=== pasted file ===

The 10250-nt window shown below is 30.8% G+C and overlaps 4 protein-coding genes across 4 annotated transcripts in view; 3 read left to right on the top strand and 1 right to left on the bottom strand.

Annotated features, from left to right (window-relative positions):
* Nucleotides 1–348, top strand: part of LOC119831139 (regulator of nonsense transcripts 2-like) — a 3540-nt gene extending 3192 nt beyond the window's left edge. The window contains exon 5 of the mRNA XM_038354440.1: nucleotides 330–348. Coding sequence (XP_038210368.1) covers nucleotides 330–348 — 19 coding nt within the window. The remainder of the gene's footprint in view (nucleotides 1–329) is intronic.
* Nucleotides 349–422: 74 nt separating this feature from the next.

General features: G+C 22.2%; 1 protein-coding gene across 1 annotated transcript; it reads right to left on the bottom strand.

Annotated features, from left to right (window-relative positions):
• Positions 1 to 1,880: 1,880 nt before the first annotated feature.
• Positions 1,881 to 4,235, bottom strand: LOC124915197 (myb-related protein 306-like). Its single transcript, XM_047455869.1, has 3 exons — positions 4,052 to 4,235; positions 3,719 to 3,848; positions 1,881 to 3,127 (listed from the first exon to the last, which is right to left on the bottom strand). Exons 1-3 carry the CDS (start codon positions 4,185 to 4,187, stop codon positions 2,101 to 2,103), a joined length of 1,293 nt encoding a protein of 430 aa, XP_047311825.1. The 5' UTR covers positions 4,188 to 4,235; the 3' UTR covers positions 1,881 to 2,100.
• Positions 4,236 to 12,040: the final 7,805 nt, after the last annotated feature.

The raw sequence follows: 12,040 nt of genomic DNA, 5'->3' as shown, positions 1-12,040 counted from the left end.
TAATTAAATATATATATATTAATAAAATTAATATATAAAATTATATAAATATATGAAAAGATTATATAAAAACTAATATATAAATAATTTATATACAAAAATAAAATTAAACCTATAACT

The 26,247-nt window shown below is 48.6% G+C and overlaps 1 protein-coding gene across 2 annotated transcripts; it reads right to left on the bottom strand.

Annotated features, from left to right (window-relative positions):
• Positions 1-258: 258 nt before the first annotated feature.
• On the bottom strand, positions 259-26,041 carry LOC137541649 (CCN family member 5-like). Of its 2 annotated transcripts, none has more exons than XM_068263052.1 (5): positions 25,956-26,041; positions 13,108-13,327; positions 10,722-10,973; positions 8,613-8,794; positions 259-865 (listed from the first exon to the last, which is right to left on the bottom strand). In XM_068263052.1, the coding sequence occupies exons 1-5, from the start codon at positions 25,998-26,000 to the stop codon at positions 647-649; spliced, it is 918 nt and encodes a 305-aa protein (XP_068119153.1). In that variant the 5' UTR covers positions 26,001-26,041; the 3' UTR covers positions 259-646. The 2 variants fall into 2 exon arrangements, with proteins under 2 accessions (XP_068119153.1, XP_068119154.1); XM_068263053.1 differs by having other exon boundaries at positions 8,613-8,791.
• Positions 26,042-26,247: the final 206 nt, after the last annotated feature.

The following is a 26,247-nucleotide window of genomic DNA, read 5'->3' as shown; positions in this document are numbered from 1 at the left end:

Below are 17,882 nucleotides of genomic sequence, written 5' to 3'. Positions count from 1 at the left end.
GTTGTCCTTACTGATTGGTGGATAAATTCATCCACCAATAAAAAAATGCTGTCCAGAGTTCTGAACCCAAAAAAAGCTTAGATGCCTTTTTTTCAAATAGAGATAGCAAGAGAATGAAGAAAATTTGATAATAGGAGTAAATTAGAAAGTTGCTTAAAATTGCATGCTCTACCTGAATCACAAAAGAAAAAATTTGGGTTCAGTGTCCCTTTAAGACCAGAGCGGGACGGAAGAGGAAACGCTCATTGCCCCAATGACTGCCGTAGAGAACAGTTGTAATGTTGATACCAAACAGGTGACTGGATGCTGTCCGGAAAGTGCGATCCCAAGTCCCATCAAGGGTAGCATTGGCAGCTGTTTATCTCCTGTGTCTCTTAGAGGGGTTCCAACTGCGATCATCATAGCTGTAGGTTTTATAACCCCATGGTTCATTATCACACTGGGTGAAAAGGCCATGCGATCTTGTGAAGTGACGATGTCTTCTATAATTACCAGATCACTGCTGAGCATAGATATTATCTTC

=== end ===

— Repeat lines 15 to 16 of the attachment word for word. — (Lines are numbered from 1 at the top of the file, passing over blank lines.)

• On the bottom strand, positions 259-26,041 carry LOC137541649 (CCN family member 5-like). Of its 2 annotated transcripts, none has more exons than XM_068263052.1 (5): positions 25,956-26,041; positions 13,108-13,327; positions 10,722-10,973; positions 8,613-8,794; positions 259-865 (listed from the first exon to the last, which is right to left on the bottom strand). In XM_068263052.1, the coding sequence occupies exons 1-5, from the start codon at positions 25,998-26,000 to the stop codon at positions 647-649; spliced, it is 918 nt and encodes a 305-aa protein (XP_068119153.1). In that variant the 5' UTR covers positions 26,001-26,041; the 3' UTR covers positions 259-646. The 2 variants fall into 2 exon arrangements, with proteins under 2 accessions (XP_068119153.1, XP_068119154.1); XM_068263053.1 differs by having other exon boundaries at positions 8,613-8,791.
• Positions 26,042-26,247: the final 206 nt, after the last annotated feature.